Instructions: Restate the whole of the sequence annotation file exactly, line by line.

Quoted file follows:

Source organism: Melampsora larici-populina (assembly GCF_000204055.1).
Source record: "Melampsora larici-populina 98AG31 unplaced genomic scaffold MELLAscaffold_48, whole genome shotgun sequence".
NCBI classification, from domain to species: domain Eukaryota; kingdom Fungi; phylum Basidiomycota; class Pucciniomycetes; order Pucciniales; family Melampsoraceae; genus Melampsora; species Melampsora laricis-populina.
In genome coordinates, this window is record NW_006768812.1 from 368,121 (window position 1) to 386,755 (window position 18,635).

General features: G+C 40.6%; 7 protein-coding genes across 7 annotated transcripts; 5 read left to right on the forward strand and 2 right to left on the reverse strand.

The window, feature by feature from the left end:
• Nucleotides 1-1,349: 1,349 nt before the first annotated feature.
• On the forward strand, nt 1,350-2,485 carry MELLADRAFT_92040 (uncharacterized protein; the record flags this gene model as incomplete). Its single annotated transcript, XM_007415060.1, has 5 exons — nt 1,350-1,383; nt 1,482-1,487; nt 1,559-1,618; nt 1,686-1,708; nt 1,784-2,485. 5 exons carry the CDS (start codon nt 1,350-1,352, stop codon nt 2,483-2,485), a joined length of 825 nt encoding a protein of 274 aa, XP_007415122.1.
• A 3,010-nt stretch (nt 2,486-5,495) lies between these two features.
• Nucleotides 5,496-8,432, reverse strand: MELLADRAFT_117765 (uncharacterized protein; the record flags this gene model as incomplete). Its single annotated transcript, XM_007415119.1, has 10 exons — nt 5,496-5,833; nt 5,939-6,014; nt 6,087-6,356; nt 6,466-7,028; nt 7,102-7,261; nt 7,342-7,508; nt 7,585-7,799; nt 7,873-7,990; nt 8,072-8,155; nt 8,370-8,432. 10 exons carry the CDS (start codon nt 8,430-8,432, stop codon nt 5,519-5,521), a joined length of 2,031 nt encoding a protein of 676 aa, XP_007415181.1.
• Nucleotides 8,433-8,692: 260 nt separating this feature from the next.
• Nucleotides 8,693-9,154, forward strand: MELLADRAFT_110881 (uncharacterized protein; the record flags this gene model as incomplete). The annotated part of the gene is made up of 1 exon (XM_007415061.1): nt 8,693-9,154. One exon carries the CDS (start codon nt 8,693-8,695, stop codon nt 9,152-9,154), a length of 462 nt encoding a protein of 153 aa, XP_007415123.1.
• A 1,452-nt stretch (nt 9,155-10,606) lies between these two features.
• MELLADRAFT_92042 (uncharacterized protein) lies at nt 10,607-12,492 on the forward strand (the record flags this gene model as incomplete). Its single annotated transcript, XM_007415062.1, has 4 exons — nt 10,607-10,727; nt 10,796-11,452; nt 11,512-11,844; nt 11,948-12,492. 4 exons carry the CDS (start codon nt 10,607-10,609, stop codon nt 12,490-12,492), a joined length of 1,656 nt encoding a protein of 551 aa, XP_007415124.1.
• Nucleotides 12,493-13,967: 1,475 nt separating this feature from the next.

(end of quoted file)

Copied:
Source organism: Melampsora larici-populina (assembly GCF_000204055.1).
Source record: "Melampsora larici-populina 98AG31 unplaced genomic scaffold MELLAscaffold_48, whole genome shotgun sequence".
NCBI classification, from domain to species: domain Eukaryota; kingdom Fungi; phylum Basidiomycota; class Pucciniomycetes; order Pucciniales; family Melampsoraceae; genus Melampsora; species Melampsora laricis-populina.
In genome coordinates, this window is record NW_006768812.1 from 368,121 (window position 1) to 386,755 (window position 18,635).

General features: G+C 40.6%; 7 protein-coding genes across 7 annotated transcripts; 5 read left to right on the forward strand and 2 right to left on the reverse strand.

The window, feature by feature from the left end:
• Nucleotides 1-1,349: 1,349 nt before the first annotated feature.
• On the forward strand, nt 1,350-2,485 carry MELLADRAFT_92040 (uncharacterized protein; the record flags this gene model as incomplete). Its single annotated transcript, XM_007415060.1, has 5 exons — nt 1,350-1,383; nt 1,482-1,487; nt 1,559-1,618; nt 1,686-1,708; nt 1,784-2,485. 5 exons carry the CDS (start codon nt 1,350-1,352, stop codon nt 2,483-2,485), a joined length of 825 nt encoding a protein of 274 aa, XP_007415122.1.
• A 3,010-nt stretch (nt 2,486-5,495) lies between these two features.
• Nucleotides 5,496-8,432, reverse strand: MELLADRAFT_117765 (uncharacterized protein; the record flags this gene model as incomplete). Its single annotated transcript, XM_007415119.1, has 10 exons — nt 5,496-5,833; nt 5,939-6,014; nt 6,087-6,356; nt 6,466-7,028; nt 7,102-7,261; nt 7,342-7,508; nt 7,585-7,799; nt 7,873-7,990; nt 8,072-8,155; nt 8,370-8,432. 10 exons carry the CDS (start codon nt 8,430-8,432, stop codon nt 5,519-5,521), a joined length of 2,031 nt encoding a protein of 676 aa, XP_007415181.1.
• Nucleotides 8,433-8,692: 260 nt separating this feature from the next.
• Nucleotides 8,693-9,154, forward strand: MELLADRAFT_110881 (uncharacterized protein; the record flags this gene model as incomplete). The annotated part of the gene is made up of 1 exon (XM_007415061.1): nt 8,693-9,154. One exon carries the CDS (start codon nt 8,693-8,695, stop codon nt 9,152-9,154), a length of 462 nt encoding a protein of 153 aa, XP_007415123.1.
• A 1,452-nt stretch (nt 9,155-10,606) lies between these two features.
• MELLADRAFT_92042 (uncharacterized protein) lies at nt 10,607-12,492 on the forward strand (the record flags this gene model as incomplete). Its single annotated transcript, XM_007415062.1, has 4 exons — nt 10,607-10,727; nt 10,796-11,452; nt 11,512-11,844; nt 11,948-12,492. 4 exons carry the CDS (start codon nt 10,607-10,609, stop codon nt 12,490-12,492), a joined length of 1,656 nt encoding a protein of 551 aa, XP_007415124.1.
• Nucleotides 12,493-13,967: 1,475 nt separating this feature from the next.